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-: Hindu Temples :-
Lord Shiva Temples

Mukteswara Temple

This temple is often referred to as the "gem of Orissan Architecture" and has been built on the lines of the Kalinga School of temple architecture. It is dedicated to Lord Shiva - Mukteswara and is carved with figures of ascetics in various poses of meditation. A dip in a sacred well to the east of the temple is said to be a cure for infertility.

         The frequency with which the term 'gem' is employed is immediately appreciated with the very first glimpse of this delicate, refined little structure. In addition to its beauty, this temple is important as a transition point between the early and later phases of the Kalinga School of temple architecture, where the builder has successfully combined many elements of the old with new designs and conceptions. Many of the innovations took root, and became essential features of all later temples and this made one, describe the Mukteswara as "harbinger of the new culture". The relationship with older structures can be immediately seen in the small size of the temple - 35 feet (11 meters) high at the pinnacle of the tower. At this stage, Orissan builders had not yet attempted the later colossal structures. The latticed windows of the 'Jagmohana' (porch) were probably modelled on those of the Parsurameswara temple, and the octagonal compound wall seems to have been patterned on an earlier structure, which now exists only in fragmentary form. A 'torana' (arched gateway), which was excavated in a field near Bhubaneswar in fragments, is now in the Orissa State Museum. Its extraordinarily beautiful sculpture includes elaborate scrolls, graceful female figures, monkeys, peacocks, and a wealth of delicate and lovely decorative detail.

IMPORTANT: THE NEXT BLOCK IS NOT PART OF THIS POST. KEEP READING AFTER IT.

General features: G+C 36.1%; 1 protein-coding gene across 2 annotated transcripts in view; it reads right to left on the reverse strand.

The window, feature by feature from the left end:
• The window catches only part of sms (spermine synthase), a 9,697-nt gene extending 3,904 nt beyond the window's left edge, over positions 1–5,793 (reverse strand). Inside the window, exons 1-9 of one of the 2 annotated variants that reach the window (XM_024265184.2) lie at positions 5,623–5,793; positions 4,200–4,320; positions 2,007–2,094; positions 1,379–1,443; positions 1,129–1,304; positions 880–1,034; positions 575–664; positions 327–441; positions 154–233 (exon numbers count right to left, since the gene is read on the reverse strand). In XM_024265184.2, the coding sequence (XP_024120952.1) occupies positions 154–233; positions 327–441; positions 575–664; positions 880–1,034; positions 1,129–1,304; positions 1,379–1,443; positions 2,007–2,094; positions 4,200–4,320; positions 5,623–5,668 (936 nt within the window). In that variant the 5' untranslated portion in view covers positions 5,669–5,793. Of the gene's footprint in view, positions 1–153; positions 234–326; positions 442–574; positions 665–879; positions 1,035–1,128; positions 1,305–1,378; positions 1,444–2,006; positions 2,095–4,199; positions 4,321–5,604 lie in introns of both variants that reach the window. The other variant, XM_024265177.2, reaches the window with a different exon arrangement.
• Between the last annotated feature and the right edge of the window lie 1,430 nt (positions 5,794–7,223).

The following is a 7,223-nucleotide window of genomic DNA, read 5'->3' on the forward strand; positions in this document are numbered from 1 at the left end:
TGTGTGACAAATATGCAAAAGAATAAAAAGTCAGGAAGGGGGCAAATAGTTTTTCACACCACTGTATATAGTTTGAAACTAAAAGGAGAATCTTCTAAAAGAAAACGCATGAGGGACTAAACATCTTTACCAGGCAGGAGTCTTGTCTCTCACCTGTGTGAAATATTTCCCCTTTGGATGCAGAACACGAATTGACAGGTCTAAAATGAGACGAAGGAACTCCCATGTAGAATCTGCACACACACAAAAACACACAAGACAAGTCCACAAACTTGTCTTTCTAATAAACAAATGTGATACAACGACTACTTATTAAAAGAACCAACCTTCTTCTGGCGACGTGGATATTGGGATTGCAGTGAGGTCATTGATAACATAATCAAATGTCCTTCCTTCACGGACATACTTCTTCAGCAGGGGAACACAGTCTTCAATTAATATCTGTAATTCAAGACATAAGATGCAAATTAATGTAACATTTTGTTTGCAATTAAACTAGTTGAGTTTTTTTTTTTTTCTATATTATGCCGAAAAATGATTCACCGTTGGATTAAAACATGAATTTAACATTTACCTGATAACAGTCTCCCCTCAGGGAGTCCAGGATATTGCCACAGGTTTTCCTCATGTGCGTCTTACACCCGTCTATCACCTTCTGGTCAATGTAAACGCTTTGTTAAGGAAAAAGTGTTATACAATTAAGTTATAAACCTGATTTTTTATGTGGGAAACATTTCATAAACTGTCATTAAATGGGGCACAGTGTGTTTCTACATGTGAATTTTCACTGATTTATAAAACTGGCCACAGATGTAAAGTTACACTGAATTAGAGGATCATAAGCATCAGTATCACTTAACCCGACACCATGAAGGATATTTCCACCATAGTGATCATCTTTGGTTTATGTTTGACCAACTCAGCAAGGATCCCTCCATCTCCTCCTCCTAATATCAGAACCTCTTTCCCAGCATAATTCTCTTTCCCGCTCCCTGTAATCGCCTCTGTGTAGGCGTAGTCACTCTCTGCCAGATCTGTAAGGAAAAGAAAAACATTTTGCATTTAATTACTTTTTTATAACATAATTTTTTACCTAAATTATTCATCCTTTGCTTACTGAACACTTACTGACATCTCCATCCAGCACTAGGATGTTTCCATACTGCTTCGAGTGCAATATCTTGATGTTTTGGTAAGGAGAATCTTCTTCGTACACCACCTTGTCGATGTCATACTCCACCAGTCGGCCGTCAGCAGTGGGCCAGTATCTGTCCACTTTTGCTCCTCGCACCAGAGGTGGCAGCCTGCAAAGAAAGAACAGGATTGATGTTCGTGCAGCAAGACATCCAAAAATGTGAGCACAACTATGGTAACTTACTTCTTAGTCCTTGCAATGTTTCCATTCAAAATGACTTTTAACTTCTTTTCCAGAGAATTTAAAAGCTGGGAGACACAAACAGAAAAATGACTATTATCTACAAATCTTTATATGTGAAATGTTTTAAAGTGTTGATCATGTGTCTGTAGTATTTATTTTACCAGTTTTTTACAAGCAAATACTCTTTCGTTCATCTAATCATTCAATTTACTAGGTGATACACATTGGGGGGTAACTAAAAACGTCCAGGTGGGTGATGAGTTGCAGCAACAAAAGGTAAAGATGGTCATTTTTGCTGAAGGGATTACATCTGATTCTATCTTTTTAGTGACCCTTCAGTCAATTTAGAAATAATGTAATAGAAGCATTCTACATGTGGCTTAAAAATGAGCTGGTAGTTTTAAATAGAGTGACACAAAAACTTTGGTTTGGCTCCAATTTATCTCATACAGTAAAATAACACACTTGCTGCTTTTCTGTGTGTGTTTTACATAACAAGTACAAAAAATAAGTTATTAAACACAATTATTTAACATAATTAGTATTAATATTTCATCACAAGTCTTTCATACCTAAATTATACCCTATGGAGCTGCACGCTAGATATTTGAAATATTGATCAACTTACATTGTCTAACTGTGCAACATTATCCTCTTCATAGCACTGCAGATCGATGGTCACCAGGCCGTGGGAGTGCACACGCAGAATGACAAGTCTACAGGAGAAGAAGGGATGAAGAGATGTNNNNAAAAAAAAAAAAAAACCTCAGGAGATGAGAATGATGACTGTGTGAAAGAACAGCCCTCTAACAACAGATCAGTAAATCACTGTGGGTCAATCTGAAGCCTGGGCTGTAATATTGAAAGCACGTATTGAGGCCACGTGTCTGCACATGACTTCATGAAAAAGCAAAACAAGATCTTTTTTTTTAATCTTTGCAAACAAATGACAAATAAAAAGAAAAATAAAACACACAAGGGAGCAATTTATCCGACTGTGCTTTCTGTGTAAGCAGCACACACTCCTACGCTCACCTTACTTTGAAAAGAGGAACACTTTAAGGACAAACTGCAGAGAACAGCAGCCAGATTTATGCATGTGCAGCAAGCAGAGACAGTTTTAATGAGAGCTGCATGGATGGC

The innovations are even more interesting to note. The Jagmohana building has become a structure in its own right, and has begun to show the later shape of a terraced pyramid (although the internal shape has not yet become a real square). Both buildings are now on platforms, and their component parts have become more fully accentuated. Over the doorway to the inner sanctum, the ninth planet (Ketu, identified by the canopied, three hooded snake) has been introduced. On the other hand, haloes have been removed from the cult images. In general, comparing this temple to the earlier Parsurameswara, one gets to notice an overall lightening of effect. Almost all of the sculptures on the temple are wonderful. Around the windows of the Jagmohana are monkeys engaged in a variety of humorous and lively scenes depicting popular stories from Panchatantra (Indian ancient tales). The image of a mythical lion head with open jaws, flanked by attendants, over an elaborate horseshoe shaped 'chaitya' arch (found on the southern exterior projecting wall of the tower) is common on Tantric shrines, and is found on many later Orissan temples. This is the first and the finest appearance of the image. There are a number of depictions of skeletal ascetics among the sculptural images, most of them shown in teaching or meditation poses. Some scholars have suggested that this relates to the role of the temple as a center for Tantric initiation. The name Mukteswara ('the Lord who bestows freedom through Yoga') might support this view. On the outer face of the compound wall are niches containing a variety of divinities. These include Saraswati (sitting on a lotus with two female attendants), Ganesa (with his attendant mouse), and Lakulisha (the fifth century founder of the Pashupata sect of tantric Shaivism), who is portrayed sitting cross-legged, with two miniature ascetic figures in the triangular side panels. Several small shrines can be noticed within the compound, many with lingam inside. These were offering shrines depicting utmost faith in God for all purposes during that era.
 

       

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